“Zingers”: why they feel good short-term, but undermine us long-term

By John Counsel

Q: Anyone else get angry outbursts? I’m finding I feel good at the time even though I know it’s wrong, but I don’t know of any alternatives; applying that filter is like bottling it up and the anger comes back with the memory of the situation and me wishing I had “given them a piece of my thoughts” instead because they deserved it.

I find the trick is to avoid rehearsing one-line “zingers” in your head. You know… those satisfying, one-line retorts that stop a bully in their tracks, preferably buying them in humiliation so that they turn tail and flee?

I’ve always been a master of the “zinger”, and I realised that I would rehearse them over and over in my mind, ready to release them on the next R-sole to try putting me down, in private or in public. It was a hugely successful strategy, and I built an international reputation as a “zingermeister”… to the point where I intimidated people and stifled discussion on forums and discussion boards. (I was often the admin or moderator, so I had the buttons and boots to enforce order as well.)

I remember the day when I realised that it was backfiring on me. I was losing participants and discouraging open and free sharing of ideas.So I did some reflecting and discovered the problem in all this: when we rehearse for a situation where we want to triumph, our subconscious mind tends to look for opportunities where we can put all that hard effort to work! To the point where it will engineer or contrive opportunities to trigger that person into providing us the cue for delivering that zinger in total triumph!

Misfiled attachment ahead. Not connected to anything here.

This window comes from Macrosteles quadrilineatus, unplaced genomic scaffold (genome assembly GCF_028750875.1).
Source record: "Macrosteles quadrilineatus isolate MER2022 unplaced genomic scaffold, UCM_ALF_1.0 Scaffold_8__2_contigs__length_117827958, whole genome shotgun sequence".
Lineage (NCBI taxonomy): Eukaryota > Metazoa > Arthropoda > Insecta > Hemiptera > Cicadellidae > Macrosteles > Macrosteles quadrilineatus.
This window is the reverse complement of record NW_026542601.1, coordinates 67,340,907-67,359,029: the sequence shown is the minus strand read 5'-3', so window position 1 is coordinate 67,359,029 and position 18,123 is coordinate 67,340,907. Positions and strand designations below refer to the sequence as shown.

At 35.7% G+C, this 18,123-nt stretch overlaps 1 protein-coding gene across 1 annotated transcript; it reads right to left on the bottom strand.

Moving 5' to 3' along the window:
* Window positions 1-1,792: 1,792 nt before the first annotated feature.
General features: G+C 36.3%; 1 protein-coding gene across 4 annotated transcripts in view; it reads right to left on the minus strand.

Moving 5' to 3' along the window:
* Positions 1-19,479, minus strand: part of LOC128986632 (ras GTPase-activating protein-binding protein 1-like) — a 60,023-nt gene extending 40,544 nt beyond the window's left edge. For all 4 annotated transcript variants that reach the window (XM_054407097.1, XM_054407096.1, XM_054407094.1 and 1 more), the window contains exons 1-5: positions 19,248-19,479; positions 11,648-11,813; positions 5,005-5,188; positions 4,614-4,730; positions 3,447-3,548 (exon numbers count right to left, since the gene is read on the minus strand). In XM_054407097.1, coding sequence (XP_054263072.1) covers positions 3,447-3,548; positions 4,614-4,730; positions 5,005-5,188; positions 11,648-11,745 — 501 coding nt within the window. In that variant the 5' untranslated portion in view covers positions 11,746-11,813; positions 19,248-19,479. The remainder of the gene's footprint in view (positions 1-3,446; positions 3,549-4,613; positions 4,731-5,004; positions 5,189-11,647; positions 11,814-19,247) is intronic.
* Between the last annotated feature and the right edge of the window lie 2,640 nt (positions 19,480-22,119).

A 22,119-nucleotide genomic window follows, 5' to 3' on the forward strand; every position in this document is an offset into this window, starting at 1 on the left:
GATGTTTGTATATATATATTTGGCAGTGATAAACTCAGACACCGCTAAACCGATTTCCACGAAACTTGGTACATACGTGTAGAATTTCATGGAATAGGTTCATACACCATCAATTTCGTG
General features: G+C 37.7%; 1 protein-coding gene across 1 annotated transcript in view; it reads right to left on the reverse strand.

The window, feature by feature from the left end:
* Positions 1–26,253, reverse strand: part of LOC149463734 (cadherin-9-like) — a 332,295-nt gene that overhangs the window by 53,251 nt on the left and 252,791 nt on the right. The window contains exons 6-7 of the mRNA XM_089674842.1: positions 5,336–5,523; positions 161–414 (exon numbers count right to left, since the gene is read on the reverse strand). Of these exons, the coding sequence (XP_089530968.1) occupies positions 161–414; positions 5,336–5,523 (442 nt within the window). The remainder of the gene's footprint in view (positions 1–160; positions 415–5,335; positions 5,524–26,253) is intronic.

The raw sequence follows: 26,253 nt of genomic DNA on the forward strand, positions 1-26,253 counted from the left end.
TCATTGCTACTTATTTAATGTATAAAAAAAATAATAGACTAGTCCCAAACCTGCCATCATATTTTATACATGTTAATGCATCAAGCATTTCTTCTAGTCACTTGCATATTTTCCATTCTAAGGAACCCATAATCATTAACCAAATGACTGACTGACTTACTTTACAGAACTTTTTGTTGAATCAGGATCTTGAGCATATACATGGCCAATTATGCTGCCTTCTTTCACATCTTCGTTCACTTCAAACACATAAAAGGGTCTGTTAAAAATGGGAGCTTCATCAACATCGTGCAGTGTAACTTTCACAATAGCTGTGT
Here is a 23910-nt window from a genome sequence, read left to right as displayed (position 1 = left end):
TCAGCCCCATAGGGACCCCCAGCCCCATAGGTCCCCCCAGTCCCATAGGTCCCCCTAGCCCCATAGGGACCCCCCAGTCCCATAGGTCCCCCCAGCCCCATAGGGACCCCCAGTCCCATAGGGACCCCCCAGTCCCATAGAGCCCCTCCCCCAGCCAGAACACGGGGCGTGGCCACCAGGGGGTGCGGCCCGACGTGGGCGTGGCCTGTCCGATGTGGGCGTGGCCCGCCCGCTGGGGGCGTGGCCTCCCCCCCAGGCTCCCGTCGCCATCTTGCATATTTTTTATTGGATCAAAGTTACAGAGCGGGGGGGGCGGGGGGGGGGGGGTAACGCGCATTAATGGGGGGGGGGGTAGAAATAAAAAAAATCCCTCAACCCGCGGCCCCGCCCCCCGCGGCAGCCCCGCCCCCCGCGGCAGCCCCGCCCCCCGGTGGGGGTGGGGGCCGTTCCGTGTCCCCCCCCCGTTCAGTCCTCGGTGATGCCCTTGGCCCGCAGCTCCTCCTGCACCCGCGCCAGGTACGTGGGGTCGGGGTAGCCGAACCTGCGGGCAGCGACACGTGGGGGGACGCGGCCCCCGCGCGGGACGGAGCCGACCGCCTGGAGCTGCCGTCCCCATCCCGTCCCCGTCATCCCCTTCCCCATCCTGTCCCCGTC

But it tends to be a pyrrhic victory… it’s only temporary, and for decent people with no long-term, selfish agenda, it can undermine our self-esteem and confidence.

So I stopped doing it.

Instead, I implemented what I call the “Enough Rope” strategy: if you give a bully or abuser enough rope, they’ll either save themselves — or hang themselves.

Discussion boards — like Facebook — are like pits. But too often they can become addictive, especially for people who are addicted to power, real or imagined. So my job, as Admin, is to lower them a rope with a noose in their end, with the clear message that, at some point of my choosing, I will hoist that rope — and they can either have their foot in the noose, or their neck!

It will be their choice, but the consequences will be inevitable.

I find this approach much more useful — and satisfying. No regrets, either.

PS: In situations like the Question (top) describes, I find the following strategy leaves my integrity and self-esteem intact, and gives the bully/r-sole a clear understanding of my position… without allowing them to claim any kind of victory. I simply respond something like this…

“Okay… I really don’t know why you feel it necessary to speak/act like that, unless you feel the need to protect your own fragile ego or superficial sense of power, but seriously, you could have gone all day without saying that. All it does is confirm your own fear.

“But that’s fine — whatever you need to feel superior, okay?” 😀

The Dos and Don’ts of handling put-downs and insults

©2018 John Counsel. All rights reserved.

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